On March 4, the U.S. celebrates National Snack Day. And for the snack category, there most certainly is lots to celebrate. It has shown great strength in recent years, with growth far ahead of the total store. In 2016, same-store sales growth averaged 0.5 percent, with growth pulled down by heavy deflation in meat and several large center store categories. In addition, multi-outlets saw slight volume and unit declines that make for a challenging overall sales environment. Snacks, on the other hand, grew 2.8 percent across multi-store outlets in 2016, according to data insights firm IRI.
Salty snacks lead category growth
In addition to healthy dollar sales, multi-outlet stores also sold more units (+1.7 percent) and greater volume (+1.5 percent). This points to very sustainable growth, whereby gains are derived both by selling more product and slight price increases. Salty snacks had the greatest contribution to the increase in sales, and saw dollars rise by 4.0 percent. Dried meat snacks continued to perform well, though down from several years of double-digit growth to increasing a healthy 3.6 percent. This is closely followed by granola bars, at 3.4 percent and cookies, at 2.6 percent.
Convenience stores lead growth
As seen in candy, convenience stores put up strong sales numbers, driven by increased household penetration, trips and basket size. The c-store channel grew 4.2 percent overall, driven by very strong sales in salty snacks, dried fruit snacks, granola bars, cookies and crackers. The aggressive growth in dried fruit snacks and granola bars signifies a diversification of assortment by convenience stores. In addition to the highest dollar growth, convenience stores also put up the highest gains in units and volume on the board, at 2.4 percent and 2.7 percent, respectively.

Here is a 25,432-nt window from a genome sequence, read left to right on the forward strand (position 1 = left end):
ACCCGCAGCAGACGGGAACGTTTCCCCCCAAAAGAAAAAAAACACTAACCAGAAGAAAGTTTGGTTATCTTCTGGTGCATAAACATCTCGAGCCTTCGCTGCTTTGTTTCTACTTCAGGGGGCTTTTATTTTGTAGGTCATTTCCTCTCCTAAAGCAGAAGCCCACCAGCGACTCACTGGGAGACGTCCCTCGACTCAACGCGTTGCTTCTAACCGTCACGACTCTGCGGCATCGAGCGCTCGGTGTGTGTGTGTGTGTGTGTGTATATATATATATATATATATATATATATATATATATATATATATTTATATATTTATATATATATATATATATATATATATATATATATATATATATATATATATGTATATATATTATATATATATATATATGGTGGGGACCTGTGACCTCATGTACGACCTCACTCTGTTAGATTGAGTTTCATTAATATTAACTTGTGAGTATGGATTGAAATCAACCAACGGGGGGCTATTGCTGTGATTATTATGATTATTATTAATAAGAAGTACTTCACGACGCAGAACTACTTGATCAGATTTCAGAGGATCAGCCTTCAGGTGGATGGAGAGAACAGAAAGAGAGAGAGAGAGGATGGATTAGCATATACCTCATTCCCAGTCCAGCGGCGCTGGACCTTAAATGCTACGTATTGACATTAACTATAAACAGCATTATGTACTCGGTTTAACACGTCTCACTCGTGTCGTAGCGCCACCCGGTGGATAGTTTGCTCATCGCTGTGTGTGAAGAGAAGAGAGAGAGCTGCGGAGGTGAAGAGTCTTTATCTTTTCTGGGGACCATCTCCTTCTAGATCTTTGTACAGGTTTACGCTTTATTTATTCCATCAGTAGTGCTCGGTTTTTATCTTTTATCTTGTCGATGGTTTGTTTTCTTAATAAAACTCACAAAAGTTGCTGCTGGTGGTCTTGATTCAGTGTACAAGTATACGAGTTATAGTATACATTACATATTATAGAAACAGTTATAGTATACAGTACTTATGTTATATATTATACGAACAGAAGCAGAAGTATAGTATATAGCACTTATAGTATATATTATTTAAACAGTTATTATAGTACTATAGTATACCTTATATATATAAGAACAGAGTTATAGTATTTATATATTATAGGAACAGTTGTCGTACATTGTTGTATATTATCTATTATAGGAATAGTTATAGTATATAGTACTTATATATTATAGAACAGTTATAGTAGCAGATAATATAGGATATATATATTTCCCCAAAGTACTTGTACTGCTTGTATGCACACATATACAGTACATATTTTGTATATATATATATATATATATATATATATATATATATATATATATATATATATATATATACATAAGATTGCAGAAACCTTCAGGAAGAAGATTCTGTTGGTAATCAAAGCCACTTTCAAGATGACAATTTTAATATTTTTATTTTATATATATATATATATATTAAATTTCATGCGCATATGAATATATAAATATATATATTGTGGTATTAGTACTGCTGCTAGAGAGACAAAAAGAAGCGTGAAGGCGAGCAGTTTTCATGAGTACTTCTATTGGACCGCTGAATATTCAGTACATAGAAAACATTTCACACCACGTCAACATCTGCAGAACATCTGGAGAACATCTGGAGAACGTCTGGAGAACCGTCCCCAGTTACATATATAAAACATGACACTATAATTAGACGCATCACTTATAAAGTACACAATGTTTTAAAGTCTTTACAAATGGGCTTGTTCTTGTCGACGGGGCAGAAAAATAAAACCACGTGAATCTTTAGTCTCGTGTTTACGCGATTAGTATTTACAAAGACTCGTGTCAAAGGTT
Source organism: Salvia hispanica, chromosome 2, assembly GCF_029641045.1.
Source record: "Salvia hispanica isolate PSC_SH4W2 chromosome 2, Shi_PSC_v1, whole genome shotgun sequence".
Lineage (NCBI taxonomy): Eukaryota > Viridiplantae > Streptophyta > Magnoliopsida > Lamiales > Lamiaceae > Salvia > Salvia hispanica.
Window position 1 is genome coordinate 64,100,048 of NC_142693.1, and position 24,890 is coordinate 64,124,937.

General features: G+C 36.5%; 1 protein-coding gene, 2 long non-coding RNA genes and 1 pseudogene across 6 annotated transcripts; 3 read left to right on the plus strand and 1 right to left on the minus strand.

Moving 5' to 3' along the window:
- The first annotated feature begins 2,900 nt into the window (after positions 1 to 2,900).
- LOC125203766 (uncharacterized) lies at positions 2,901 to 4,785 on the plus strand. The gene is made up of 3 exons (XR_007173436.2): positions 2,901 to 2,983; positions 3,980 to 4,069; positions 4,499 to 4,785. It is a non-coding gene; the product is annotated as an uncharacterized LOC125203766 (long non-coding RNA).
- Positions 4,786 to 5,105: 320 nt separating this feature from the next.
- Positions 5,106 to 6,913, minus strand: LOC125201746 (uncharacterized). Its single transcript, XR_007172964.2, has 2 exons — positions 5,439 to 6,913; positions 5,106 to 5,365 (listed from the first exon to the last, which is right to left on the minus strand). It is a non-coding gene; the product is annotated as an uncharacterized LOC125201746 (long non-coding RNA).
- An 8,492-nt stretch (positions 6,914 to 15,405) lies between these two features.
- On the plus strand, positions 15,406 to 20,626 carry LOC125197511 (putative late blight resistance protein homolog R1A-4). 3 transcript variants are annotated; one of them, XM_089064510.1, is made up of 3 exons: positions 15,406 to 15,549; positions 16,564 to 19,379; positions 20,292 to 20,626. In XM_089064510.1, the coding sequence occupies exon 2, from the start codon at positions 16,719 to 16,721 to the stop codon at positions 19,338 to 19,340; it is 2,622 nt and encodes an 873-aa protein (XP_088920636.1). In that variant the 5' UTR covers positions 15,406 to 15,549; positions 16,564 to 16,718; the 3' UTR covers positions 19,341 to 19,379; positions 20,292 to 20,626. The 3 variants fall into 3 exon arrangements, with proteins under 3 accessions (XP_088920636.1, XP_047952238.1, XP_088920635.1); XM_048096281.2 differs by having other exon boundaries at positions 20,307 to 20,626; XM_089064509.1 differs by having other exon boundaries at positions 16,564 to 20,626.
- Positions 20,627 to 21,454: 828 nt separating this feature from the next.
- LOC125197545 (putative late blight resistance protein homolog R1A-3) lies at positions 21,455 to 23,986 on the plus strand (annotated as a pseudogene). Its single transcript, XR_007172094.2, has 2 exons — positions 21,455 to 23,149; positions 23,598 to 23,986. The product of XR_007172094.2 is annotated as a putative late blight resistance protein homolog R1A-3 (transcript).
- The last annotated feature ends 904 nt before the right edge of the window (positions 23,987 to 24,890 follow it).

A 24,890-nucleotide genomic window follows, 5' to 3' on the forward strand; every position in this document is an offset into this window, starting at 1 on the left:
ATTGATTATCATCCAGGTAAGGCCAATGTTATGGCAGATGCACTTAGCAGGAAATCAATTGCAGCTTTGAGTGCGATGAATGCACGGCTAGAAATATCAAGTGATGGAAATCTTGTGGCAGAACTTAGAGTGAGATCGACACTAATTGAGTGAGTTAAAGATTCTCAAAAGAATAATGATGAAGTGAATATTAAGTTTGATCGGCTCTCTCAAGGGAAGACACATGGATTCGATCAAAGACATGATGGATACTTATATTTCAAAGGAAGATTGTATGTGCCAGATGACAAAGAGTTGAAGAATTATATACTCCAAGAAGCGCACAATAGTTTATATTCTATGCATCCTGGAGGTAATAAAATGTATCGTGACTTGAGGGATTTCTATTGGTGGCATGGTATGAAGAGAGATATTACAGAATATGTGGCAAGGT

Grocery channel growth more subdued
Across snack categories, grocery managed a 2.2 percent increase in snacks, with only dried meat snacks putting up double-digit growth figures, at 13.4 percent. The grocery channel is, by far, the biggest outlet for snacks, ringing up $24.7 billion in 2016 and showing the highest absolute dollar growth. The number two and three contributors to growth for grocery were salty snacks and granola bars, at 2.9 percent and 2.6 percent, respectively. While growth figures were a little more subdued than those of convenience stores, grocery too saw solid increases in units (+1.6 percent) and volume (+1.0 percent).
Dried fruit snacks and granola bars drove growth for Drug
Combined snack categories increased 1.9 percent for drug in 2016. While sales declined for cookies, crackers and rice/popcorn cakes, big gains were booked by dried fruit snacks (+35.5 percent), dried meat snacks (+7.7 percent) and granola bars (+4.7 percent). Unlike the other channels, drug derived dollar growth from price increases rather than selling more product. Across snack categories, units were flat and volume was off by 0.9 percent.
If you are a snack buyer, March 4th is a true day of celebration! Get your share of the growing snack market by attending the 2017 Sweets & Snacks Expo this May at Chicago’s McCormick Place.